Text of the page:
Street Style

Portraits. Photos that should capture the essence and spirit of the subject. Studio photographers go to great lengths in trying to capture just that. They might ask the subject to look down for three seconds and then lift their head straight to the camera, or they may have the person close their eyes and think of their favorite color, vacation, etc.

Is it necessary? Yes.We attempt to capture the truth. At least I do. That loving glance from a mother looking over her baby while she politely speaks with another person. The excitement of a sports fan when their team scores. The desperate look of having to clean the kitchen after a Thanksgiving dinner.

So it may be in the studio, in a controlled environment, and it may be candid, but both should reflect reality.

Although I often read and hear contrasting opinions regarding street photography and candid photos, there is a general consensus that street photography is spontaneous, candid, and that the subjects do not know they will be photographed before the shutter is pressed.

On the other hand, we have Street Portraits.

Ever happen that you walk the streets, the light is pretty crappy, the background is pretty bland, the angles are off, and the layers are just not there?

Most likely it has, and right then an there, this tall man, with a huge dog walks by and you can’t look away. He’s a character. He’s a winner. Color coded and all.

Detroit, Aug 2017

I remember making a few photographs, trying to work the scene, as both adults and children petted the dog and spoke with his caretaker. But I wasn’t pleased. The big friendly giant was washed out by the surrounding scene. He would bend over taking away his overpowering stature. For me, he just had to stand tall with his best companion right there next to him.

So I got closer, and sensing that he didn’t have a problem being photographed, I kneeled down and looking up from the ground, I gave him the power he truly deserved.

I would have loved to have made a more personal portrait, but I felt the dog was half the story. It would have taken away from the truth.

In the photograph below, I had to do a little more talking, but I couldn’t step back. I mean she had style. And had I made a street photo, she would still have been the subject, but with a bunch of distracting things around. So why not get in close and make it about her?

She was sitting with her boyfriend and friends at a bar at the BELT alley downtown Detroit. I couldn’t resist. The hair matched the nail polish color, which matched the dress, which matched the shoes.

How can one argue with such perfection and color coordination. Or should I say effort? That in itself is admirable.

I walked up, complemented her, asked to make a photo, and she jokingly replied: “if it’s ok with him”, pointing at her boyfriend! He nodded and there I was, ready to go. Boy did I appreciate her style. It’s a little soft, but then again, it’s not for a magazine cover.

No one falls in love with the magazine cover girls. They fall in love with reality.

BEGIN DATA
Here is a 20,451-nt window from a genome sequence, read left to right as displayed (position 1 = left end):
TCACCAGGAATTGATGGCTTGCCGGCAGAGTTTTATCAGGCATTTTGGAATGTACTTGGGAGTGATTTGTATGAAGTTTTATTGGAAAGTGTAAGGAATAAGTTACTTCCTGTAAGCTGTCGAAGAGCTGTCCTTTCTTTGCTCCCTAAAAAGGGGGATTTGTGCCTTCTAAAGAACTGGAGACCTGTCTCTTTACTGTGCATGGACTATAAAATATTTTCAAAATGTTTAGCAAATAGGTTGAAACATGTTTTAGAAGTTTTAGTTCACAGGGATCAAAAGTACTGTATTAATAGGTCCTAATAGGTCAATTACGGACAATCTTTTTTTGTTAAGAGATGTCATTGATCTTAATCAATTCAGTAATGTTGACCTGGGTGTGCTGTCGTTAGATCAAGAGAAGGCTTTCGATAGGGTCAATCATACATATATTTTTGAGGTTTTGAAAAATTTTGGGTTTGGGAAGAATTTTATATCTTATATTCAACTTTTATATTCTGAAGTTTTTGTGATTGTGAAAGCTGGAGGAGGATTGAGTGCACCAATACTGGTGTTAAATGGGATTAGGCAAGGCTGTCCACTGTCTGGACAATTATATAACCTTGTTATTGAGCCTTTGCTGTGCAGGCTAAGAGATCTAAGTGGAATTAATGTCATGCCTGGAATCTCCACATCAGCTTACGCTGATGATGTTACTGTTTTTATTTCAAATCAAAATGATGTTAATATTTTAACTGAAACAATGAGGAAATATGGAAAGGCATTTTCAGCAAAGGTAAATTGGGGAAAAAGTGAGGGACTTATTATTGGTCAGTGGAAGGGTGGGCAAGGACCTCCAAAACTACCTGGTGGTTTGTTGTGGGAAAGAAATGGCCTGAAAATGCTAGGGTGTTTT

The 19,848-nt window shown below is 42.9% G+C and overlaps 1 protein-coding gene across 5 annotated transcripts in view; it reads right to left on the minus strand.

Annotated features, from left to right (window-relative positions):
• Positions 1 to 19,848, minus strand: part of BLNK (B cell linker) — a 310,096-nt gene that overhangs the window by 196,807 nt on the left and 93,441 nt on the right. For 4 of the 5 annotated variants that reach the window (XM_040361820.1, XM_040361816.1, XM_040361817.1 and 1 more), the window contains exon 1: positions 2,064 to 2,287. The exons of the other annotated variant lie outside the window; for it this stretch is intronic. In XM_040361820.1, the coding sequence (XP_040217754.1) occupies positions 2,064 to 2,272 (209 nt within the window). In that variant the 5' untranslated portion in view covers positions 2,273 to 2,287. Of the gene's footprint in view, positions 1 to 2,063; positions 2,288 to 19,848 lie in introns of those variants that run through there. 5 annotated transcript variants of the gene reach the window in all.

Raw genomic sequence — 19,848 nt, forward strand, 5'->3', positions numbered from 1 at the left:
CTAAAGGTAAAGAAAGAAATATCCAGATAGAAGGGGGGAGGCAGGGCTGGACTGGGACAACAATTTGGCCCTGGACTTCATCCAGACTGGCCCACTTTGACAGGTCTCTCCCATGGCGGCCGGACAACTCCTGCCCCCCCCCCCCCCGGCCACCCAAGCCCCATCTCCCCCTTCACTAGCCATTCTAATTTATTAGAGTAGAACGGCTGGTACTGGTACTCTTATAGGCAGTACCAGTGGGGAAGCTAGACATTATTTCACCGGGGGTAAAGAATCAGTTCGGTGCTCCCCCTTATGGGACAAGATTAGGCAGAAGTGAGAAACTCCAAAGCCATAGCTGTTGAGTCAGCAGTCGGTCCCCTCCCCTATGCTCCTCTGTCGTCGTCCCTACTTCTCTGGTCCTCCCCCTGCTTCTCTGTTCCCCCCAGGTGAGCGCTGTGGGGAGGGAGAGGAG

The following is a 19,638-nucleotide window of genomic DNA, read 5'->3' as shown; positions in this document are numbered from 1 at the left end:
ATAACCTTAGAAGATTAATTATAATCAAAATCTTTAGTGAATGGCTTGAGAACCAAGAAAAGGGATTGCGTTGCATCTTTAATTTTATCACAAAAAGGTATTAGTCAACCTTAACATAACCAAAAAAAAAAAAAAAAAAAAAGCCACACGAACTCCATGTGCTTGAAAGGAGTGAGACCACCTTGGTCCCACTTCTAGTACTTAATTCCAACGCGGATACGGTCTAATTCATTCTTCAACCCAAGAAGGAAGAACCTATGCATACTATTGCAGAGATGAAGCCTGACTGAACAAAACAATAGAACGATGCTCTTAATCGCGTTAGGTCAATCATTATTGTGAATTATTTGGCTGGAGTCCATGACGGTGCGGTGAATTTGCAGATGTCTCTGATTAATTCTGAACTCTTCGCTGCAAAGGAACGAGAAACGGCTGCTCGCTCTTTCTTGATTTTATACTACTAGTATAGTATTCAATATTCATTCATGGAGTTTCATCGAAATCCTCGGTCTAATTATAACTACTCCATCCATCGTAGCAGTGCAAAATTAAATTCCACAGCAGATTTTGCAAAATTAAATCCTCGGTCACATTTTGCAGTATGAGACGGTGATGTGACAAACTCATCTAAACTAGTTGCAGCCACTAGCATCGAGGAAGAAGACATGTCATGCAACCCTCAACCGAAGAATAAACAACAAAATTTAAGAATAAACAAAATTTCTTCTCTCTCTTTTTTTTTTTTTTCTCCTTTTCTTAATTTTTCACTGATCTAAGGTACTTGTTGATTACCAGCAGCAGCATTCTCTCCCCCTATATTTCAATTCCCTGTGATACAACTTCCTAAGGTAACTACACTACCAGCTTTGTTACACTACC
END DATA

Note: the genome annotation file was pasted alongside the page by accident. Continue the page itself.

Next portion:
And is photo not a telling portrait of our times?

I couldn’t have even imagined something so perfect to replicate in a studio. It is capturing street portraits.

I love taking street portraits.

I capture individual of our times. I speak to people for a few minutes. I compliment them. And I feel safer if the situation requires it.

Living in Detroit, which has had a history, and unfortunately continues to have, of crime, I can’t say that I take street photos lightly. I do consider my surroundings. I do consider the level of threat. I do consider whether or not there is a chance of altercations. I wrote on this in the post Capturing the Mafia.

But the impulse of the photographer is always stronger. I therefore find alternatives. I approach the person and ask if they mind me making a photograph.

Detroit, Aug 2017

To my surprise, I’ve only been rejected a handful of times.

So I ask, is one form of street photography, candid or not, better than the other?

I don’t think so. I think they are simply different. One is about the the scene; the composition must be compelling, the layers, the shadows, the contrast, the coming together of different elements that would otherwise be completely separate if not for that one moment.

Like in this photo by Magnum photographer Nikos Economopoulos.

Federal Republic of Yugoslavia. 1991.
Gipsies in Skopje.

Would it have been worth it to take the ducks away from the foreground, and the flying kicking man in the background to get  a more intimate portrait of the sitting man? Of course not.

On the other hand, it might be that the entire subject is just that one person, with their style, their demeanor, their presence, their message.

Detroit, Aug 2017

So next time you feel like exchanging a few words with a stranger, documenting the world around you, making a portrait of a stylish character, circumventing composition challenges, or avoiding the fear of possible altercations, turn to a Street Portrait.

Until Next Time,

West Ave